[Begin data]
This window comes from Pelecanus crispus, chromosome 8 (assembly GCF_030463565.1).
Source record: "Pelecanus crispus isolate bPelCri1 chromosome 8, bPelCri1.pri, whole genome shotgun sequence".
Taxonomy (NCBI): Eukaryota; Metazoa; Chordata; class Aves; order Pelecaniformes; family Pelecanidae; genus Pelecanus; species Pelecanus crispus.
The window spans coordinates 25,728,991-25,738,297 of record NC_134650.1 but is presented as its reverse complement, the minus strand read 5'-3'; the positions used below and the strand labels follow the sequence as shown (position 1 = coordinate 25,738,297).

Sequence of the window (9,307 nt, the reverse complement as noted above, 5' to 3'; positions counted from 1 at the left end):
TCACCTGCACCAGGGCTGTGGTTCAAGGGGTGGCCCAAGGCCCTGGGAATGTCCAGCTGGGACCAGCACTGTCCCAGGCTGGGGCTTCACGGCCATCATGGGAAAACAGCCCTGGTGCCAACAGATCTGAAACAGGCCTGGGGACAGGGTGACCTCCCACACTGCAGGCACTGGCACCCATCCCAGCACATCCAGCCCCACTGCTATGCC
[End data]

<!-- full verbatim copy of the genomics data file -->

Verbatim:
This window comes from Pelecanus crispus, chromosome 8 (assembly GCF_030463565.1).
Source record: "Pelecanus crispus isolate bPelCri1 chromosome 8, bPelCri1.pri, whole genome shotgun sequence".
Taxonomy (NCBI): Eukaryota; Metazoa; Chordata; class Aves; order Pelecaniformes; family Pelecanidae; genus Pelecanus; species Pelecanus crispus.
The window spans coordinates 25,728,991-25,738,297 of record NC_134650.1 but is presented as its reverse complement, the minus strand read 5'-3'; the positions used below and the strand labels follow the sequence as shown (position 1 = coordinate 25,738,297).

Sequence of the window (9,307 nt, the reverse complement as noted above, 5' to 3'; positions counted from 1 at the left end):
TCACCTGCACCAGGGCTGTGGTTCAAGGGGTGGCCCAAGGCCCTGGGAATGTCCAGCTGGGACCAGCACTGTCCCAGGCTGGGGCTTCACGGCCATCATGGGAAAACAGCCCTGGTGCCAACAGATCTGAAACAGGCCTGGGGACAGGGTGACCTCCCACACTGCAGGCACTGGCACCCATCCCAGCACATCCAGCCCCACTGCTATGCC